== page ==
FIG. 8 illustrates a further embodiment of the ski in accordance with the invention which is particularly useful where a high degree of torsional rigidity is desirous as well as high bending rigidity. Thus, a rigid U-shaped member 44, which again suitably may be composed of metal, is bonded to the outer surface of the shell portion 17 to terminate just upwardly from the bottom of the sides 20. It will be appreciated that all of the embodiments shown in FIGS. 5 to 8 may be readily produced by following the simple method previously outlined in connection with the ski illustrated in FIGS. 1 to 4, necessitating only minor deviations therefrom to include the various stiffening members.
While, in describing the honeycomb structure, reference has been made exclusively to its being composed of aluminum, it should be understood that it is within the contemplation of the invention .to employ magnesium, aluminum-magnesium alloys and other strong, light metals in this capacity. Aluminum, of course, is a readily available light metal of moderate expense which tends to make its use preferable. Also, while the honeycomb has been described and illustrated as having hexagonal shaped pockets, various other shapes, e.g., triangular, quad-.
rangular, pentagonal, octagonal, etc., may be employed in accordance with the invention.
It is to be understood that the forms of the invention herewith shown and described are to be taken as illustrative embodiments only of the same, and that various changes in the shape, size, composition and arrangement of parts, as well as various procedural changes may be resorted to without departing from the spirit of the invention.
1. A ski construction including a molded elongated outer shell composed of a resin impregnated fiber glass cloth build up, and a core integrally bonded to the interior surfaces of said shell, said core comprising a metal honeycomb structure defined by a multiplicity of integrally joined thin walledpockets and a synthetic resin foam filling each of said pockets.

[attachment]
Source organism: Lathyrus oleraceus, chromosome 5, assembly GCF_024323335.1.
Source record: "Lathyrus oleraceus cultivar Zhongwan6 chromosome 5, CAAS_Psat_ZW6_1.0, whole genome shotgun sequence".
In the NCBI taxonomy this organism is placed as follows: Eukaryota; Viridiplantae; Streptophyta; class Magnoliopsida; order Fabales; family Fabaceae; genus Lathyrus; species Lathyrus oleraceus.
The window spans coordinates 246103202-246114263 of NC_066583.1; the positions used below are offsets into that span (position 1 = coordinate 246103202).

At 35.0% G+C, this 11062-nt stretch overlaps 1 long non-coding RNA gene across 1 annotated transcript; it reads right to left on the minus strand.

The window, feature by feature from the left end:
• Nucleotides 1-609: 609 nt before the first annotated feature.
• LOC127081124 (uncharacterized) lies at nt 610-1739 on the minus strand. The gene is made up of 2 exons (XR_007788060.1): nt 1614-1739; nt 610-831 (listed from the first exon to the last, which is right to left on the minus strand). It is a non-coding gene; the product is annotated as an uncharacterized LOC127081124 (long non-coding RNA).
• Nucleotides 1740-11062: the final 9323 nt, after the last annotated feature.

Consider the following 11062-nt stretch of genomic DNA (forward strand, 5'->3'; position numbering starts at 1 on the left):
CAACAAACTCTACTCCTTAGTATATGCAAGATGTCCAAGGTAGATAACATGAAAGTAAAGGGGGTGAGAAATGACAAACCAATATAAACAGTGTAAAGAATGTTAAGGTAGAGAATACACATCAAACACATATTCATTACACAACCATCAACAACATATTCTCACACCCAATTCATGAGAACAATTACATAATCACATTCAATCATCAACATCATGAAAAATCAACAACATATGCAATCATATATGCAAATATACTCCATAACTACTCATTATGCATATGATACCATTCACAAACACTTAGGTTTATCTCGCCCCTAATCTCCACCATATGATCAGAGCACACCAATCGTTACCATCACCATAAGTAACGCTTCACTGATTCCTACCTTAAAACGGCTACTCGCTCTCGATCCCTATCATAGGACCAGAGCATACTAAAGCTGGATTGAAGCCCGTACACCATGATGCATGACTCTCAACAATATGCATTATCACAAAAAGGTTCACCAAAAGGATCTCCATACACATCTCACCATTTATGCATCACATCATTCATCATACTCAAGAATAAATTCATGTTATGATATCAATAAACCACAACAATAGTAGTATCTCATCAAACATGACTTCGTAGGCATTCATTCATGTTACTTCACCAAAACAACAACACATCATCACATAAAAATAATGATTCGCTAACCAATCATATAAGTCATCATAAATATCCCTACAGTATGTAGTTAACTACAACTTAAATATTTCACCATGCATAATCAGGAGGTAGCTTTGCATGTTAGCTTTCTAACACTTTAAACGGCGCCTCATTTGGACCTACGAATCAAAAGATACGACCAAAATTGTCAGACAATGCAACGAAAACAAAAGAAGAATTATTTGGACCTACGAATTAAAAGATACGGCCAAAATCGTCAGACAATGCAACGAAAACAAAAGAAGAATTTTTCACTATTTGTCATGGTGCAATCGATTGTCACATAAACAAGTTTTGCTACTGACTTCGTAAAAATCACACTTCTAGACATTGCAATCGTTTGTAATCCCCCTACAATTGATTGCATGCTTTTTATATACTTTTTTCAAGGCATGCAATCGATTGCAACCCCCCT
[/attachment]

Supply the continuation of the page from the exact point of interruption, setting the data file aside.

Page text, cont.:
2. A ski construction including a molded elongated outer shell composed of a resin impregnated fiberglass cloth build up, and a core integrally bonded to the interior surfaces of said shell through said resin impregnated in said fiber glass cloth, said core comprising a metal honeycomb structure defined by a multiplicity of integrally joined thin walled pockets and a synthetic resin foam filling each of said pockets.
3. A ski as defined in claim 2, wherein said synthetic resin foam is composed of urethane and said metal honeycomb structure includes hexagonal shaped pockets and is composed of aluminum.
4. A snow ski construction including a molded elongated outer shell composed of a resin impregnated fiber glass cloth build up, a core integrally bonded to the interior surfaces of said shell through said resin impregnated in said fiber glass cloth, said core comprising a metal honeycomb structure defined by a multiplicity of intogrally joined thin walled pockets and a synthetic resin foam filling each of said pockets, and a tread facing member secured to the underside of said shell.
5. A snow ski construction as defined in claim 4, wherein said tread facing member is secured to the underside of said shell through an adhesive bond which is destroyed at a lower temperature than that formed between said core and said shell.
6. A snow ski construction as defined in claim 5, wherein a pair of metal members are provided and extend longitudinally of the ski at either lower side edge of the outer shell to define cutting edges for the ski.
7. A snow ski construction comprising a molded elongated outer shell composed of a resin impregnated fiber glass cloth build up, said shell being formed by an inverted generally U-shaped upper portion defined by substantially vertical side walls and a connecting web, and a flat bottom portion, a resin foam-filled metal honeycomb core integrally bonded to the interior surfaces of said shell, a pair of generally Z-shaped metal sections extending longitudinally of said ski at either side thereof and including a web portion and two legs extending at right angles in opposite directions from either end of said web, said metal sections being bonded to the lower surface of said core, the upper surface of said shell bottom portion and the 'lower edges of the side Walls of said generally U-shaped shell upper portion to define cutting edges for the ski, and a tread facing member secured to the underside of said shell bottom portion.